I.e., my mind was a raging forest fire of stress last night and the Jetta has a flat* and thus I had to drive M to the train station so that we could both get to work today, which, as this is my early day, meant that we both had to leave by seven (ha), which, bless my MIL's heart, meant that she would take the kids to school, so that in order to keep her from having to go far above and beyond the call of duty, meant that the kids had to be out of bed, dressed, combed, and fed before we left.

The feat was accomplished, though, and with a minimal amount of crying/ hissing, even if the kids were both lying on their backs waving their arms and legs in the air like drowsy pink pillbugs when we walked out the door. So that was good, and un-Mondayish. And I have a new-to-me espresso maker in my office with me today: also un-Mondayish (although I am still perfecting the ratio of grounds to water). However, the most important thing: today is not yesterday, and for that I am glad.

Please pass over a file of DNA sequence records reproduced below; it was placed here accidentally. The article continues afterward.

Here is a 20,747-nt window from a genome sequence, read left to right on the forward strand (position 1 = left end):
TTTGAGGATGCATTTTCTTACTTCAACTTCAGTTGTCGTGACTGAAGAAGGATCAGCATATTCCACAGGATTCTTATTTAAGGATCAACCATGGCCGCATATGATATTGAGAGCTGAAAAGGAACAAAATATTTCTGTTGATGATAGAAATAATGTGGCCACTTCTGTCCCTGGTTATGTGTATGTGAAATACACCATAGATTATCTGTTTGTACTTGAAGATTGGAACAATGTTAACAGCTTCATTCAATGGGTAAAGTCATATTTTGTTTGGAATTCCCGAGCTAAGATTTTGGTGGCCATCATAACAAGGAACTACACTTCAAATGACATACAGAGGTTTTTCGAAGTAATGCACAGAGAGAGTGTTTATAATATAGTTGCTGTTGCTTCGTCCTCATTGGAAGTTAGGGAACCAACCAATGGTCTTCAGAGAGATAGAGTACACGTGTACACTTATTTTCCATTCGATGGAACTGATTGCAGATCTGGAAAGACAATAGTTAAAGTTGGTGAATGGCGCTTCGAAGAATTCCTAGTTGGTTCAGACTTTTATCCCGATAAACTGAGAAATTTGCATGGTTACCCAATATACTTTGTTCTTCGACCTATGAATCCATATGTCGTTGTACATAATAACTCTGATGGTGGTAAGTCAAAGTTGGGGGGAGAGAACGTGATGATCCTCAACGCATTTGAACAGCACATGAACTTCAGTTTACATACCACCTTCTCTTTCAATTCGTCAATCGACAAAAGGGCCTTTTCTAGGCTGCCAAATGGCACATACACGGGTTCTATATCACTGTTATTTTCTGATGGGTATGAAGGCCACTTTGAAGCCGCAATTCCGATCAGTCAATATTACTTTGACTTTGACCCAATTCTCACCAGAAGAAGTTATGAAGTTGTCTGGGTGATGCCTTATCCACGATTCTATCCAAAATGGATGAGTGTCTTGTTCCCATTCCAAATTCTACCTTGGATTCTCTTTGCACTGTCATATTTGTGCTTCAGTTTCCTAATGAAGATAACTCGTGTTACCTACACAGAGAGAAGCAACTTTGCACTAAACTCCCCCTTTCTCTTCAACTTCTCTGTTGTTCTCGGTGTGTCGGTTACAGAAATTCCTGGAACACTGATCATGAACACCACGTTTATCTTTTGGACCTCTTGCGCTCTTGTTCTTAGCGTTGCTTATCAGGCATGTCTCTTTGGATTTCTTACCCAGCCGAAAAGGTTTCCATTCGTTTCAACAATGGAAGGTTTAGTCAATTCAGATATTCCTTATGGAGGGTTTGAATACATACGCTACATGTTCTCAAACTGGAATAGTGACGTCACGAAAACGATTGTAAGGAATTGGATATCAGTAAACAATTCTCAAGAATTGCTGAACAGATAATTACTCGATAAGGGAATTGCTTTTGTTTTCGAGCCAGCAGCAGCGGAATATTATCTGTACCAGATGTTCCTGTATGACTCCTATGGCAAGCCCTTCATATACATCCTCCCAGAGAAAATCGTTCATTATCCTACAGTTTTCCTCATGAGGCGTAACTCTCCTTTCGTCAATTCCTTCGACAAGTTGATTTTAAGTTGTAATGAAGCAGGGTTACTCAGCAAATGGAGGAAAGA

Yesterday, inspired by a vague charitable impulse, I decided to drive to Fort Collins with the kids. Si could do a playdate with his old friend from first grade, Helen could...tag along, and I could pick up my MIL from the memorial service she was attending and drive her home. Furthermore, that would put the four of us out of the house for half the day so that M could get some work done. Win-win-win, right? Except that in my misty-eyed bumbling charitableness, I sort of forgot about me, and how there was very little in this long-ass thankless drive for me, and how such imbalance, while perhaps good for my soul, is not at all good for my mood. In painful addition, Helen was coming off a sleepover with a friend from her preschool whom she hasn't seen for several weeks. So: two quarreling kids, a long-ass drive, a sense of martyrdom, and vexation that I wasn't even doing something that anyone had asked me to do but had actually brought this all upon myself.